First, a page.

I recommend that when your run a new job, instead of starting a job where the Z zero is defined at the plane of the workpiece jog the Z up way higher above the workpiece then set Z zero there. Run the job with router turned off, just to see the tool working in the trajectory that you want then you can abort the job test, go back to your workpeice zero on all axis, lower the Z back down so it touches the workpiece, then properly now set Z zero. Now your job will run at a lower plane and actually cut your workpiece.

Also, start with cardboard or foam, soft material workpiece. You and all of us will break tons and tons of bits in the beginning. Its all part of the fun!! :wink:

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Note that hitting “stop” right now is sort of like “panic”, and it does require you to turn off, release tension, take the maslow 4 off. retract/extend again, then put it back on. It will remember “home” but maybe not Z home (at least I have seen I have to re-home Z after stop).

I’m going to work on a stop button in the UI that just aborts the gcode job and does not panic like it does now. I’m hoping to have time this weekend to get that PR’d for the next firmware /ui release.

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Thanks for all the feedback everyone. This is really helpful information!

I’m going to do some dry runs first with my current calibration and see how that goes.
Also a good tip to use cardboard for my first test runs.

Ah yes, about the “hitting stop”. I tried this when I noticed my M4 was going over the working area the first time. And getting it off the frame and fully restart the process was the only thing that seems to work, so it’s not that I was missing something :smiley:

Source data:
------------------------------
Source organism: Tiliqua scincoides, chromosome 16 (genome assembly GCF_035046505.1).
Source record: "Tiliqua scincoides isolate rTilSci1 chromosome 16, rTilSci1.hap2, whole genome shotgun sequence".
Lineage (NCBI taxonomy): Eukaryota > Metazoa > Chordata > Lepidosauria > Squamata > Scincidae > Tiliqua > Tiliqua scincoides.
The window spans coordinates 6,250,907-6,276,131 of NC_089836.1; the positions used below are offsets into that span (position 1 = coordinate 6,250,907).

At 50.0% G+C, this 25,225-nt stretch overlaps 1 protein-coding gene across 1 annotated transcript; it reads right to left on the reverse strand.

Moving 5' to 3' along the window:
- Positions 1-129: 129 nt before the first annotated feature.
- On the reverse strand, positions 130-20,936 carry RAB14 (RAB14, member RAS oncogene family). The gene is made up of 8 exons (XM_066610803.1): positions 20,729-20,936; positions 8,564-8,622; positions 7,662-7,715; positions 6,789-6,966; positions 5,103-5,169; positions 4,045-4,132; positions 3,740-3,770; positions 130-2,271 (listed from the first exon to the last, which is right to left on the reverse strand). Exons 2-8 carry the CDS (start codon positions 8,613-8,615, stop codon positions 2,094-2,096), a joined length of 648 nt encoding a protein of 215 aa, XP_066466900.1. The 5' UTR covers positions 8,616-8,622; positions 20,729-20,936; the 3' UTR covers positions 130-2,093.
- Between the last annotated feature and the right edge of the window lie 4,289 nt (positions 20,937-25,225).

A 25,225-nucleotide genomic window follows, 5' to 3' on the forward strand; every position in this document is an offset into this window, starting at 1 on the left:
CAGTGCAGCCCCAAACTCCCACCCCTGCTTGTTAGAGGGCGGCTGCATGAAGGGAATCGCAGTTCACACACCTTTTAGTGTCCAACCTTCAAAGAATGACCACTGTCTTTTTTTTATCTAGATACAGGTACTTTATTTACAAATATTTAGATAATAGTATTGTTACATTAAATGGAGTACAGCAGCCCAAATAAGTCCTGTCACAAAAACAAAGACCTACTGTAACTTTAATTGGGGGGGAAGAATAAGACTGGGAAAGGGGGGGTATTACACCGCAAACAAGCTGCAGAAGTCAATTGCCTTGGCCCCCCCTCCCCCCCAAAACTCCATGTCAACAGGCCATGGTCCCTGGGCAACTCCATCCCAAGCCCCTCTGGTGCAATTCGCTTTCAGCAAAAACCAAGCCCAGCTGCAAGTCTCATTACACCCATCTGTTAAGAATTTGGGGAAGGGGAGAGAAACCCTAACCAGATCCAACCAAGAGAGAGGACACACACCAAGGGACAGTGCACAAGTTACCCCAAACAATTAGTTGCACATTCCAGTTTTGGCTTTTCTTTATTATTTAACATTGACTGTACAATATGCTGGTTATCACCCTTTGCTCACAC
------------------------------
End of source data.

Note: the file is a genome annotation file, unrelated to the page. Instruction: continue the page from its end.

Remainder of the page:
A stop and resume button in the UI would be really helpful.

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It’s looking great! Fantastic work!

The area entered is based on the location of the router bit so the edges of the sled will extend past that area, but in theory the center of the sled should follow a box the size of the entered values.

I 100% agree that the docs are lacking there. Now that we’re getting more and more folks up and calibrated that’s the next thing on my todo list. I’m hoping to get a walk through of the process of taking a file and setting it up to cut out and then cutting it out this week as part of the weekly update. We’ve got some exciting stuff in the works there which will hopefully be ready by Wednesday.